Rebel MP meets Chilcot

by Chris Ames

On Tuesday Labour MP Graham Allen met Sir John Chilcot. Allen was one of the organisers of the rebellion of Labour MPs against the war and wanted to highlight “the three fundamental institutional flaws which were revealed by the lead-up to the Iraq War so that they are not repeated.”

Allen told me: “I wanted to give Sir John Chilcot a perspective he has not been exposed to before. I’m hopeful that the story of those who tried to stop the war will form part of the report. The three things I put forward, had they happened the first time round, would have significantly diminished, if not eliminated, the prospect of Parliament authorising the war.” Although he declined to reveal what Chilcot’s response was, Allen told me that he was “extremely generous with his time” and “open and frank and well-informed”.

Allen’s three proposals are:

• Parliament should be able to re-call itself. As the summer Bush/Blair talks and build-up took place only Government had/has the power to recall Parliament. The Speaker should – perhaps on the receipt of a given number of requests from MPs – be able to recall Parliament.

• Parliament should be able to commission its own independent legal advice. I attempted to do this, but no facility or budget exists for this, despite potential war-crimes liabilities for MPs, who could of course not access Government legal advice.

• Parliament should have clearly defined powers and rights in respect of being consulted/debating and/or authorising the nation going to war. I have repeatedly tabled the outline of how such a post-hoc consent could work without inhibiting speedy Government response at a time of attack.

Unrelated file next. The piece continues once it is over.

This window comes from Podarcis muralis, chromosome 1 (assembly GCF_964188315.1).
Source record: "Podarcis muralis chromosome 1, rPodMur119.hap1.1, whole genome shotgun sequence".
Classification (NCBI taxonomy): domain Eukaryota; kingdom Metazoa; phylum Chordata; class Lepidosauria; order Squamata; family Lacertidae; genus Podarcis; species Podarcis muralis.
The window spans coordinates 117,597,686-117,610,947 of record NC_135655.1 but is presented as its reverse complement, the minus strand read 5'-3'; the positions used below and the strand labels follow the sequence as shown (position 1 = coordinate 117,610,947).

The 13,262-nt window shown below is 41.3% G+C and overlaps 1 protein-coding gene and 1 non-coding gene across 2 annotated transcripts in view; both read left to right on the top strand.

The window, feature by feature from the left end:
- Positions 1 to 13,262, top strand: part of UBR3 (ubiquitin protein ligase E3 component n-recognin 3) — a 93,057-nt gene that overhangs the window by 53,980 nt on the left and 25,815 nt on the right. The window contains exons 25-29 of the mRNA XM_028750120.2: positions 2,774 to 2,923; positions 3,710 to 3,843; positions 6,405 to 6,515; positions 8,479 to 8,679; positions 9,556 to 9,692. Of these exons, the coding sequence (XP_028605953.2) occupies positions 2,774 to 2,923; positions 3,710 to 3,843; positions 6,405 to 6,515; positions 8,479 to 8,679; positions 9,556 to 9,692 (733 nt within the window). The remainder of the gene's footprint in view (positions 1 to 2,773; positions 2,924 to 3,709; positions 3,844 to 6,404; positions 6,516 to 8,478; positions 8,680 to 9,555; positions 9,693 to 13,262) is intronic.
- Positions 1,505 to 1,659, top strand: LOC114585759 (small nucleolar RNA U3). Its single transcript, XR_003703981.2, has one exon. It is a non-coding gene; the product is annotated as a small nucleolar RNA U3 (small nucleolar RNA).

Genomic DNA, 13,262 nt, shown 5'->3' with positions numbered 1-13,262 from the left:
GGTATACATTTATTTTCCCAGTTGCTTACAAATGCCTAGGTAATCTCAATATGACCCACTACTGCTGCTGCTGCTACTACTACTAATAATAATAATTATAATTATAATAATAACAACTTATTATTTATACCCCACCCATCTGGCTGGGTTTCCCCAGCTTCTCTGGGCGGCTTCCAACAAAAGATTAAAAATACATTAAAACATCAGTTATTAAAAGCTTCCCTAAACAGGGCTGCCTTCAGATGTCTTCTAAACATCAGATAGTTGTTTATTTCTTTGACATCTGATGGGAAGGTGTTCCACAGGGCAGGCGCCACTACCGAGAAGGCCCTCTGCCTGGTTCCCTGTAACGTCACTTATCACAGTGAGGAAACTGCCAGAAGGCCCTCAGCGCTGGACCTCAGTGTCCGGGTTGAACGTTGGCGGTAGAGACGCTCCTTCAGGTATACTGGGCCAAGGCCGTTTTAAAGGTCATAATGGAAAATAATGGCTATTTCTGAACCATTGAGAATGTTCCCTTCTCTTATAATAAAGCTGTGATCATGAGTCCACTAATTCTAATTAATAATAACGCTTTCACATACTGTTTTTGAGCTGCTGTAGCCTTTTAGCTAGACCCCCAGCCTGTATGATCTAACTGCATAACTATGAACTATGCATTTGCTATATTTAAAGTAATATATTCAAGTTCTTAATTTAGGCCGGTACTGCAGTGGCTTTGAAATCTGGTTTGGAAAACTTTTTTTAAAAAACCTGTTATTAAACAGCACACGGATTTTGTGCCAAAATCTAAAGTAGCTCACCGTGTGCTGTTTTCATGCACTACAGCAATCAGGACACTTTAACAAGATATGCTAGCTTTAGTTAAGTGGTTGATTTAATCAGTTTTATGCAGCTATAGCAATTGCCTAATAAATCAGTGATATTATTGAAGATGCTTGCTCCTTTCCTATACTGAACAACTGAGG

In his press release, Allen said:

“The unaccountable power of Government and the weakness of the legislature were seen at their starkest in the build-up to war in Iraq and the failure to prepare for peace. Proposing a proper democratic response for similar circumstances in future should be the cornerstone of the Chilcot Inquiry recommendations.”

The Inquiry did not publicise the meeting but Allen did, with a press release. It is only because of this that the meeting has become public knowledge. It is not clear how many other private meetings the Inquiry is holding.

One comment to this article

  1. chris lamb

    on February 26, 2010 at 9:04 pm -

    There are important lessons to be learnt from the way that the Government managed the Parliamentary vote on the Iraq invasion (18 March 2003).

    The first, to strengthen Parliaments independent power of scrutiny and to lay a pre-condition for reaching the best judgement, is a requirement that a case for war should be tested and satisfied against the highest threshhold of all available evidence before a vote takes place. In facilitating this test, Parliament should have power to access all relevant information held by government.

    Secondly, as argued by Graham Allen, Parliament needs its own legal officers or advisors- appointed independently of party interests- to thoroughly test the legal soundness of the government’s case for military action prior to a vote.